Managing Your Holiday Custody Schedule

Goldberg Jones Child Custody, Everyday Dads Leave a Comment

UPDATED: Peace, joy, and celebration are the hallmarks of the holiday season. The stretch between Thanksgiving and the New Year can be filled with happiness and goodwill. But for parents with shared custody, the holidays are often filled with stress, disputes over custody schedules, and conflict.

Sure, it’s early in the year to think about all of this. The Holidays don’t actually arrive for a few more months.

But with school starting and all of the incoming fall activities, they’ll be here before you know it. (Seriously, where did the summer go?)

Having a plan and strategy in place takes at least one source of stress off the table. And let’s be real, you’ll have plenty of others to contend with before the year is over.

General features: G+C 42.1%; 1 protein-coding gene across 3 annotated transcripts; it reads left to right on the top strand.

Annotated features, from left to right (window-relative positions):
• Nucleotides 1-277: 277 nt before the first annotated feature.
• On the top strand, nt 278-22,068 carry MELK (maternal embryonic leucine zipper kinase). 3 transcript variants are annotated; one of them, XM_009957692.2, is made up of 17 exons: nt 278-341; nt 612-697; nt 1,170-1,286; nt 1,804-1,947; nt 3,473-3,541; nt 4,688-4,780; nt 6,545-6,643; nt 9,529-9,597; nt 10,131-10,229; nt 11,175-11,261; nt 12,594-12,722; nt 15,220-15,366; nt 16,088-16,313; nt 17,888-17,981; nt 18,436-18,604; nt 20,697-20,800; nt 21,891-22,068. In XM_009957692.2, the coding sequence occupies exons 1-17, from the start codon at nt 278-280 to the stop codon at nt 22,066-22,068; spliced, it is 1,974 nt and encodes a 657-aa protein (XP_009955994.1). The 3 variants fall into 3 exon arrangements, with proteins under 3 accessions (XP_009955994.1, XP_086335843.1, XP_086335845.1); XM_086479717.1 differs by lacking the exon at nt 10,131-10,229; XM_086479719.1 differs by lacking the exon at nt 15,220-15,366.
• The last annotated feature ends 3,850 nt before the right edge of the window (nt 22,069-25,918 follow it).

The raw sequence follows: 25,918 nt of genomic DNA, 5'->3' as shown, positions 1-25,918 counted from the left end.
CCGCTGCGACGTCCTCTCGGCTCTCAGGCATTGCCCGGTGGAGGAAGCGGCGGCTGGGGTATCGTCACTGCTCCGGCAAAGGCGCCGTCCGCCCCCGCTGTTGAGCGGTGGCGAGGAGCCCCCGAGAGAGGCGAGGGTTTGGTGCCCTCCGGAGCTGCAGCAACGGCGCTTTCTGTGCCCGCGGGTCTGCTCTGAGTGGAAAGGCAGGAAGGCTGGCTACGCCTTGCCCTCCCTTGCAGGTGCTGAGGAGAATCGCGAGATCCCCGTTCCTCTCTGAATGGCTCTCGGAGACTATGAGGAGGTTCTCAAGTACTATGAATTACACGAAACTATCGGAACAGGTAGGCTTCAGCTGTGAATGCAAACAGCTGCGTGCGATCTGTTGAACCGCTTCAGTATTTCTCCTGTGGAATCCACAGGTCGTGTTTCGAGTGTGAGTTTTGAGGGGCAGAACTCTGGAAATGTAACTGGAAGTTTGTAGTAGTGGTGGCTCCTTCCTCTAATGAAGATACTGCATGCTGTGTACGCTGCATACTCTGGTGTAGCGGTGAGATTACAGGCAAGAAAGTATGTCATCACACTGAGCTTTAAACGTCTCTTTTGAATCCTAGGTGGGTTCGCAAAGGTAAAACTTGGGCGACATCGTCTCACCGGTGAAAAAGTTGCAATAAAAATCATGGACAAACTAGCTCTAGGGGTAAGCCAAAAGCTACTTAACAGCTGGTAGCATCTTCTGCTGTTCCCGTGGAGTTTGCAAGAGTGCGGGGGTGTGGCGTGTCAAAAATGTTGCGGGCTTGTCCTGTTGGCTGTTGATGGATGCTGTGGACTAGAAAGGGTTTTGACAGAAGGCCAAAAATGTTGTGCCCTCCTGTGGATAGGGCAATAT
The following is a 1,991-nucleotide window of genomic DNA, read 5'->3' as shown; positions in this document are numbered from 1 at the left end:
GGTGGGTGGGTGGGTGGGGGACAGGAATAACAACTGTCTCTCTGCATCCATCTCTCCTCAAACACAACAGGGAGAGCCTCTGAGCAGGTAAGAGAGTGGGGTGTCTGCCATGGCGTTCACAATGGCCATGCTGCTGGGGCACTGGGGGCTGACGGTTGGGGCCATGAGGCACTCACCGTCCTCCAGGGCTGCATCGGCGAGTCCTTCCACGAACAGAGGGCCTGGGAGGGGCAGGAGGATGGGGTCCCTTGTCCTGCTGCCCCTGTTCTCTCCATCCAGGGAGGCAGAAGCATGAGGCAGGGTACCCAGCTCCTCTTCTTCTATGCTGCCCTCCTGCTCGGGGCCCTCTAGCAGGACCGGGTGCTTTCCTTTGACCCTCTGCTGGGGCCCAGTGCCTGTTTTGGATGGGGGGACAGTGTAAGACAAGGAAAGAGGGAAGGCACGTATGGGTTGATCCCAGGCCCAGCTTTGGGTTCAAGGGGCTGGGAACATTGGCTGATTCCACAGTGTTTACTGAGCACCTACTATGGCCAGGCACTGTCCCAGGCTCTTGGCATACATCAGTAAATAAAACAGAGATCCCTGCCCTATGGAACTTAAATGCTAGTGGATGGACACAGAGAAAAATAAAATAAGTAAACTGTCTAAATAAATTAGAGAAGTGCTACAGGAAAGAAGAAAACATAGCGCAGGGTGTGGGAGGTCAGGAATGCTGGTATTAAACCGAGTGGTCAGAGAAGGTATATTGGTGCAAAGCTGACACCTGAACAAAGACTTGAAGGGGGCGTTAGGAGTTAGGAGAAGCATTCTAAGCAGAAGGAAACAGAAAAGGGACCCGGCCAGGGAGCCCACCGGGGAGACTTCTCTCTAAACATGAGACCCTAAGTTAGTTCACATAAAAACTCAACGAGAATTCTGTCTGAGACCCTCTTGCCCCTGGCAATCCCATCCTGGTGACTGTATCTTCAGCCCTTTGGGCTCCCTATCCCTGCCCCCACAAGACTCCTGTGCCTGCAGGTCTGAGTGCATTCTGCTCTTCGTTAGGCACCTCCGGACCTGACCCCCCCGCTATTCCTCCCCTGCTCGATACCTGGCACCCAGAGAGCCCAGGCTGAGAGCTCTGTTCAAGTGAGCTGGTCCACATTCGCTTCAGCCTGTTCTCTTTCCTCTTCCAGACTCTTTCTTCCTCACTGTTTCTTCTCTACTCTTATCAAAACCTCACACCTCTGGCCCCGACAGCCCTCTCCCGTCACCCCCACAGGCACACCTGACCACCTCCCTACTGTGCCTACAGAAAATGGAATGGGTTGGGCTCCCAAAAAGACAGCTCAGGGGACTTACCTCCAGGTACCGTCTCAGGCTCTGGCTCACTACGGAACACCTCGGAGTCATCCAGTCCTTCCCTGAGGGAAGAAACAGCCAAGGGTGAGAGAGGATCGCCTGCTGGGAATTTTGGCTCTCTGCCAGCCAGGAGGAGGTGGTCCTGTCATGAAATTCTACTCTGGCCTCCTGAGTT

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Managing Your Holiday Custody Schedule

Despite the potential for conflict, tension, and other problems, there are ways to deal with the impending holiday madness. Not everything works the same for every situation. That’s a given. But parents who successfully navigate their holiday custody schedule often use the following tactics: 

Clear and Timely Communication

Following a divorce or other split, things probably aren’t great between you and  your ex. That’s just how these things usually go. This often makes communication challenging. Add the extra stress of co-parenting during the holidays and you face potential disaster.

Though it may be tough, and you may rather have your wisdom teeth out than talk to your ex, clear and timely communication is vital.